Abdrabuh Mansur Hadi assumed office in November 2011
The White House says Yemeni President Abdrabuh Mansur Hadi, seen here on September 24, has met with Vice President Joe Biden in the wake of violent protests over an anti-Islam Internet video made in the United States. © Carl Court - AFP/File
Abdrabuh Mansur Hadi assumed office in November 2011
AFP
Last updated: September 28, 2012

Biden met Yemeni leader at White House

Yemeni President Abdrabuh Mansur Hadi met with Vice President Joe Biden at the White House on Thursday in the wake of violent protests over an anti-Islam Internet video made in the United States, the White House said Friday.

It said Biden joined chief White House counter-terrorism adviser John Brennan in the talks with Hadi, thanking him for his efforts in protecting US diplomats and the embassy in Yemen.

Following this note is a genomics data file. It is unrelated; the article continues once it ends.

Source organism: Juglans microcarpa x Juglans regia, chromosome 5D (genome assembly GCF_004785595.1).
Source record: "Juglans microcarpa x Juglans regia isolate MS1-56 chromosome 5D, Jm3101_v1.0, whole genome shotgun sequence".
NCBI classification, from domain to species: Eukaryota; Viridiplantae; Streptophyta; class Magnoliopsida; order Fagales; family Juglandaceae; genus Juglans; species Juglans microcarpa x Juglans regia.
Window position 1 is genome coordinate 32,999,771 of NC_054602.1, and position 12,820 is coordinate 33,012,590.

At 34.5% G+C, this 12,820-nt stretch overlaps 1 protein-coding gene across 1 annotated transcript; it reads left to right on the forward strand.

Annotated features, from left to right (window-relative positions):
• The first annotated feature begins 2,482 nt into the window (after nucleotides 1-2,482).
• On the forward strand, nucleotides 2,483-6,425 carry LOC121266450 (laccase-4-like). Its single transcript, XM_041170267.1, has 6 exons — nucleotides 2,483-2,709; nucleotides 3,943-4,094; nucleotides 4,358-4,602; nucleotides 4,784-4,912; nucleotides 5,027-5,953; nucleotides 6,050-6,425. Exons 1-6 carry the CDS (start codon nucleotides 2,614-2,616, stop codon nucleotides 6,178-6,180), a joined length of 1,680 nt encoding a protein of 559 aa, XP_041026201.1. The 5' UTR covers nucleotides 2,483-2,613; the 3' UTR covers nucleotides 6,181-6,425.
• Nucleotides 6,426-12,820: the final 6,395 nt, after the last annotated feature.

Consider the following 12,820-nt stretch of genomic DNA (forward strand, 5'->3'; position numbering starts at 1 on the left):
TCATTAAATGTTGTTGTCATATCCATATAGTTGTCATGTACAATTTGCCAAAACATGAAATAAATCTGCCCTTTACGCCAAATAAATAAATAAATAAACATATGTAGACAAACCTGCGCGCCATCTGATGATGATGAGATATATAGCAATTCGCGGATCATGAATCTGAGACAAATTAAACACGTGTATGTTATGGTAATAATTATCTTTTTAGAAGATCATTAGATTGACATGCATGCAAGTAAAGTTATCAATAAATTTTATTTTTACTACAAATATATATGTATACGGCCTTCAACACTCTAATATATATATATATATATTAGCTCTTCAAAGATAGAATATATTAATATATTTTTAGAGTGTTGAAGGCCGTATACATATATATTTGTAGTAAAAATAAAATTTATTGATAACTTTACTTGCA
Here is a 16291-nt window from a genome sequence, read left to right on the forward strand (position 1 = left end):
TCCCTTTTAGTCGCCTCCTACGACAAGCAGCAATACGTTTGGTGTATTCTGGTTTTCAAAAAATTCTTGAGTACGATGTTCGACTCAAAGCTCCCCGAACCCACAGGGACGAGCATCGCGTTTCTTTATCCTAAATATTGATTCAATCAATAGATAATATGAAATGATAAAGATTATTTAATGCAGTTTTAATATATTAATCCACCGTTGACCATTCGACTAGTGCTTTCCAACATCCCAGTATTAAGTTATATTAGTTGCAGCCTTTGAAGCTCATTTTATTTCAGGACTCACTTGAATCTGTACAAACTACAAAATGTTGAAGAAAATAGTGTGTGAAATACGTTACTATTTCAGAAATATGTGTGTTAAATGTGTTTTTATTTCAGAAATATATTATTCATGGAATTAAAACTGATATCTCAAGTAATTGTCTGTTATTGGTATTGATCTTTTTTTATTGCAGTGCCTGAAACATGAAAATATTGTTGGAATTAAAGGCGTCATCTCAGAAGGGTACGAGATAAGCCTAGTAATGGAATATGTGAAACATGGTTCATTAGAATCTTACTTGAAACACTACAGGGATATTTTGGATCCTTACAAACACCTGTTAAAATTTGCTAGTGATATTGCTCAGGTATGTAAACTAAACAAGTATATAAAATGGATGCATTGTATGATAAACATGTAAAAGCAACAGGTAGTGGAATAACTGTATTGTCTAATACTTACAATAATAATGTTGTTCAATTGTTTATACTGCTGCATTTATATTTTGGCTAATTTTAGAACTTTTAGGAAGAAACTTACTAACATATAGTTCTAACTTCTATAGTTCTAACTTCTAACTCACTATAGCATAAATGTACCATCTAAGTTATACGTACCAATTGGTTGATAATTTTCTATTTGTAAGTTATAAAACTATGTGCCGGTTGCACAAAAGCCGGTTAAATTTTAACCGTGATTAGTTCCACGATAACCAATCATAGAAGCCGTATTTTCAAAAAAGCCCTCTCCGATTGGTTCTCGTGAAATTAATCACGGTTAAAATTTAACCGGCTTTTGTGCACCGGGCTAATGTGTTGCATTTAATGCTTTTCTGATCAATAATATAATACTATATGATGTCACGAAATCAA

Four people were killed on September 13 as an angry mob of protesters tried to storm the US embassy grounds and clashed with security forces.

Biden assured Hadi of US commitment to supporting Yemen during its political transition, commended his efforts to restructure the military and organize a national dialogue and expressed support for its "strong and sustained counter-terrorism cooperation with the United States."

After delivering his speech at the United Nations on Tuesday, President Barack Obama dropped by a separate meeting between Hadi and Brennan in New York to thank the Yemeni leader for helping secure the US embassy in Sanaa.

The US president sent a 50-strong force of US Marines to Sanaa to help secure the embassy following protests by Muslims angered by the US-produced film that offended many Muslims for denigrating Islam and its Prophet Mohammed.

The Yemeni parliament criticized the deployment of the additional Marines, but the Sanaa government provided reassurances that it was a temporary measure to which it had agreed.

Yemen is undergoing a difficult political transition after a year-long uprising unseated longtime ruler Ali Abdullah Saleh and left the economy of the Arabian Peninsula's poorest nation in a shambles.

Global donors earlier this month in the Saudi capital Riyadh made aid pledges of $6.4 billion to Yemen, according to the World Bank, half of what Sanaa says it needs to weather the political transition.

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